Clients with an existing application sometimes ask me to fix bugs, improve efficiency by speeding up the application, or add a new feature to some existing software. The first stage of this is researching the original code – so-called reverse engineering. With SQL databases, it is not always immediately obvious which SQL queries MySQL executed – especially if these queries were generated by a framework or some kind of external library. In this article, I will talk specifically about MySQL and present a common optimization use case which might come in handy if you run into a similar problem one day.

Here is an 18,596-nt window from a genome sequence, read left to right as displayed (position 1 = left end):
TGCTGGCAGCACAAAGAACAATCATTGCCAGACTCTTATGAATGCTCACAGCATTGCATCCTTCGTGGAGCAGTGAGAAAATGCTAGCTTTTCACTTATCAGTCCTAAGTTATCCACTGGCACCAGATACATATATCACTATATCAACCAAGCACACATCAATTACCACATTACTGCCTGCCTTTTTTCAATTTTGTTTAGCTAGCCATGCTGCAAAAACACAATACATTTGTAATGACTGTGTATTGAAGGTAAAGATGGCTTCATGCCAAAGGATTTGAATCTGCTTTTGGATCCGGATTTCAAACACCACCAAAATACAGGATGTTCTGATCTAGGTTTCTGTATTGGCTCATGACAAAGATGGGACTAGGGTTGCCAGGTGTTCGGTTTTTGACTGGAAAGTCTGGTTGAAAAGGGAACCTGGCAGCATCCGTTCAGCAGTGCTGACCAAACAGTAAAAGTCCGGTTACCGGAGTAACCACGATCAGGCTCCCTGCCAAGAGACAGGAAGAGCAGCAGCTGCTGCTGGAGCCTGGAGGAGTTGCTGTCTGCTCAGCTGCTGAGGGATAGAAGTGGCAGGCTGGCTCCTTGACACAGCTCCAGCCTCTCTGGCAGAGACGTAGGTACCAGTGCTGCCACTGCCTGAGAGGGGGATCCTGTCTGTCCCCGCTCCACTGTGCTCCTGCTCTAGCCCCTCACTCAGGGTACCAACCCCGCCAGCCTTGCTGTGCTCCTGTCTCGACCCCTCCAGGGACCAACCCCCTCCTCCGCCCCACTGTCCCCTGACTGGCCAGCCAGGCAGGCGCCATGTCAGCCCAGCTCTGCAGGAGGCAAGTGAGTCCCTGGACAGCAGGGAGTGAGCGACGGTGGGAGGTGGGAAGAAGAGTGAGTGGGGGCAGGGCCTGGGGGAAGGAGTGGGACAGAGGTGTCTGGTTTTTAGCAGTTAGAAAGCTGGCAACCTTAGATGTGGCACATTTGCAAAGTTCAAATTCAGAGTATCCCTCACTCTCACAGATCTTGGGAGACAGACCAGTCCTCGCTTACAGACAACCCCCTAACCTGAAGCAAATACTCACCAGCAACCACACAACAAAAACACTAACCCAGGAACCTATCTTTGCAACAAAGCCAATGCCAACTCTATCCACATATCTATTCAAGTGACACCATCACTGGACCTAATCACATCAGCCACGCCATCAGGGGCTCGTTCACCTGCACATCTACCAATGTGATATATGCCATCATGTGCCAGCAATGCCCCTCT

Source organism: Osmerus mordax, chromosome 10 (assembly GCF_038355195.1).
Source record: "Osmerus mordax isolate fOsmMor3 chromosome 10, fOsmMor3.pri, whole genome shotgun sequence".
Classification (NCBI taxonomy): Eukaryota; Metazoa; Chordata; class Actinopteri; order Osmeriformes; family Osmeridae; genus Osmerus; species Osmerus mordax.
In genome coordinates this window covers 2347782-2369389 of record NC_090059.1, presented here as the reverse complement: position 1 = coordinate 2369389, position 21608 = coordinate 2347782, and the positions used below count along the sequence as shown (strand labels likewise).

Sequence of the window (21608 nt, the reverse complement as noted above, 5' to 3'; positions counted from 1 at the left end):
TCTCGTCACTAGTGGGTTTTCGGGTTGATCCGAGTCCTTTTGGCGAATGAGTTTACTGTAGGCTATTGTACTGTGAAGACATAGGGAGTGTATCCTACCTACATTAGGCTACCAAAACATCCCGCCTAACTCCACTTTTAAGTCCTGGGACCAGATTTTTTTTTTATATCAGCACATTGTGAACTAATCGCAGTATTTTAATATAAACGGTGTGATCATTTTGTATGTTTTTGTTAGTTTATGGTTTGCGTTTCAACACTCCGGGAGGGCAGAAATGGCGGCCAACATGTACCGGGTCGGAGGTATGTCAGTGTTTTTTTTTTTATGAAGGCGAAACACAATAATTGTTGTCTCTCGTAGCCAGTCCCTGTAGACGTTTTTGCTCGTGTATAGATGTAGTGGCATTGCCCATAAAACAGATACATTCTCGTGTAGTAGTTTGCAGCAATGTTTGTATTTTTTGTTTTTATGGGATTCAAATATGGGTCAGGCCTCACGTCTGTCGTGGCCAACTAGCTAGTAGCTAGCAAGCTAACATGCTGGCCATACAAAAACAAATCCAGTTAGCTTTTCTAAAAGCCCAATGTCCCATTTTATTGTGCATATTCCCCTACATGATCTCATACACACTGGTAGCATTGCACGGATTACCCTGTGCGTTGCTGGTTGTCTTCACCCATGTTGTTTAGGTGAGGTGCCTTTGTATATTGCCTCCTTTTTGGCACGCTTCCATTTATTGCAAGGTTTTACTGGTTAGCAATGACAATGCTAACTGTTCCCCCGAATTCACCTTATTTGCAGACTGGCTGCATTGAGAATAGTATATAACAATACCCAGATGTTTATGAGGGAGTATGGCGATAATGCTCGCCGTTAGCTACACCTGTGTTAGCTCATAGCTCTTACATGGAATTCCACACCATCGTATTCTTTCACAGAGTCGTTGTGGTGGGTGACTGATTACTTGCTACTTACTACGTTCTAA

He shows how to update your MySQL installation to log all queries out to the log location of your choice. This log can then, in turn, be parsed by the Beaver package and provide details about what's happening in the query and where it could be optimized. The article also provides a more "real world" example of a query happening in a Yii2 application resulting in a large number of queries being generated. He shows how to update the query handling to make the loading more efficient (through joins rather than individual queries) and what the resulting statement looked like.